There I was sitting on my throne, king of all I survey. Outside, the early birds (the ones that always get the worm) were chirping, heralding another perfect sun-shiny day in the great Northeast.
My throne (nee stand-alone commode) is adjacent to my bed and as I started to stand I felt very strange. I thought I was floating on air. With my bulk I knew in an instant that this was impossible, so I did what many senior citizens do: I fell down.
I fell face forward and was able to break my fall with my hands on the portable end table by my bed. My knees landed on the carpet next to my bed and from the pain I knew I had two large rug burns.
There I was in a position of a deep knee squat, which I haven't done in years, and with no strength to lift myself up. With all the noise Diane woke up and her first words were "Did you hit your head?"
Everybody always gets concerned about hitting my head. But, like a men's room urinal, it hasn't been hit in years. There is nothing in my head to be concerned about _ the echo however, can be, on occasion, lovely to hear.
There I was as helpless as a Christmas goose unable to move because on landing I had exceeded the elasticity of my knee ligaments. Diane asked me "Do you think you can stand up?" I laughed through my tears. "Call 911," I said.
With all our efforts I finally got my legs out in front of me and there I sat.
In a short while the Worcester EMT crew arrived. Now when you dial 911 you are never sure of what you are going to get. All you know is that they are very well-trained and you can trust your life to them.
I watched as what appeared to be the backfield of the NY Giants came through our patio door.
Four guys looking like the kind you would want to go down a dark alley with said they were going to take care of me, and I knew in an instant that I was going to be helped. I sat back and let them do their jobs.
After taking my "vitals," one member came back with a bright orange tarp with handholds along the sides. They called it "Shamoo." (No, I don't know why they called it that but with your life in their hands it is wise to do nothing to get them ticked off else you'll find yourself running after the ambulance rather than riding in it.)
By rolling me from side to side they slid the Shamoo under me and, on the count of three, I was gently lifted off from the floor into a reclining chair.
Shades of a "Hoyer Lift," they made it look easy. These were Worcester boys (made in America) _ and they can do anything.
There was some talk about taking me to Bassett to address two large rug burns on my knees. Since they refused to let me ring the bell and press the siren button on the ride to the hospital, I decided not to go.
I gave them an autographed copy of my book, and told them that in a hundred years it will be worth a pile of money on the "Antiques Roadshow." I can hear them now saying in an incredulous voice: "You have an autographed first edition copy of the book by Geerken, 'Who Could Ask for Anything More?' Do you know what that is worth?"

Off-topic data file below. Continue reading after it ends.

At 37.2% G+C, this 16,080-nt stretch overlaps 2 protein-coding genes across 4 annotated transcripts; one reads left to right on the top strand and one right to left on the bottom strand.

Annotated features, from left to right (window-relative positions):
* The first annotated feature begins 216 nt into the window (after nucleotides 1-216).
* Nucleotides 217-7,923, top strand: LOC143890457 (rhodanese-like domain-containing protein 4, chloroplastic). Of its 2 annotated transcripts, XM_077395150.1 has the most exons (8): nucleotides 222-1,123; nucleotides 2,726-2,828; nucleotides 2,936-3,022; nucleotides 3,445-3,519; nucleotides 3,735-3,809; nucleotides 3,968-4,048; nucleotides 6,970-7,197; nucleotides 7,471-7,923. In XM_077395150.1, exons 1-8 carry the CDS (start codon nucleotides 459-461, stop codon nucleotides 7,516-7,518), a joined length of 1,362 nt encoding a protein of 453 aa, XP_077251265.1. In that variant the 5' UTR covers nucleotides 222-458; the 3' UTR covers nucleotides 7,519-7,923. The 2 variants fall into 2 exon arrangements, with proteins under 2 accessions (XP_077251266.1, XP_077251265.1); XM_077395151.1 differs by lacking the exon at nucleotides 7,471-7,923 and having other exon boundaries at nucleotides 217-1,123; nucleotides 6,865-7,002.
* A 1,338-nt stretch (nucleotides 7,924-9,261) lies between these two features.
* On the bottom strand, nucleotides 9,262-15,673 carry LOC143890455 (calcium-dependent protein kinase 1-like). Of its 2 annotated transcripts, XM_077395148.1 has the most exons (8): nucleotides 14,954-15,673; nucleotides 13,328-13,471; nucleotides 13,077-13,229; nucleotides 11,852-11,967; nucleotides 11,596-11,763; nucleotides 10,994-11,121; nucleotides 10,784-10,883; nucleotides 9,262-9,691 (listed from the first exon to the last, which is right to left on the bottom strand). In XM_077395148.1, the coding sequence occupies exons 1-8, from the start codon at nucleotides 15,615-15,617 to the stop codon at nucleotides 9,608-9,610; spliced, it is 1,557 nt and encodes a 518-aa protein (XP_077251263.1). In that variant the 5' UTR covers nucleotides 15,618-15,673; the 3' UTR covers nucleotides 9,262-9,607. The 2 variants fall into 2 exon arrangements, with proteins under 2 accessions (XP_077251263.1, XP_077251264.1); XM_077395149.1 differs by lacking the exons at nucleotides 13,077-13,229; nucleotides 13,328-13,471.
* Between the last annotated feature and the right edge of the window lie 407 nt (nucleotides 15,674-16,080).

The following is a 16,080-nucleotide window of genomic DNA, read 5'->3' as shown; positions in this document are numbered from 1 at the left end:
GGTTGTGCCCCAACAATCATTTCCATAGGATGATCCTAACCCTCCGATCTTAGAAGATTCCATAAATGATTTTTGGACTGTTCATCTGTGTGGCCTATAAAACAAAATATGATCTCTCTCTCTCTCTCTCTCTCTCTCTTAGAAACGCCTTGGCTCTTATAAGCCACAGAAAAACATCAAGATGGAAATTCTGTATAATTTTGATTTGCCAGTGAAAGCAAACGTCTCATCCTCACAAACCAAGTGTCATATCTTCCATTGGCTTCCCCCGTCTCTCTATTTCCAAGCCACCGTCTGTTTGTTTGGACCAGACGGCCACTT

There would suddenly be a knot of people around the group having The Book appraised. It's funny how these "groups" always know that something dramatic is going to happen and by dramatic, I include forgeries as well as announcements of great wealth to the shouts of joy and festivity generated by the intoxicating smell of piles of moldering money.
Be that what it may for now the book is only worth $20 plus $5 shipping and the EMT squad will have to be content with that.
This wasn't my first ride with the Worcester EMT squad. More than 20 years ago I was coming back from Oneonta when I started getting chest pains _ all the classic pains of a heart attack including the elephant standing on my chest.
On that day, Sidney Chase was the EMT person in charge and had the defibrillator ready. This was the first time I had ever considered that I could possibly die. In the crap-shoot of life I lived. Thanks, Sid.
There is a crisis that the EMT folk are facing today and that is the dwindling number of people who are willing to become EMTs. It is not an easy task to be someone who is often the first responder to an accident. The rewards are great, not in monetary terms, but in the knowledge that you have done something wonderful for another human being.
Somehow a function of Americana that once had a waiting line to serve is now almost desperate for people to serve.
So, if you want to be part of a team, get in touch with your local emergency squad to get the inside information. Sign up now and you may be in a position to be called to help an old man stand up after falling down. You might even be lucky and find out that it's me who needs your help.
Henry Geerken is a three-time NYSUT award-winner writing humorous articles addressing retiree and senior citizen concerns. Geerken also writes for Sail-World, World Cruising Newsletter, regarding his many humorous sailing episodes through the years. He can be reached by e-mail at firstname.lastname@example.org. 'Senior Scene' columns can be found at www.thedailystar.com/seniorscene.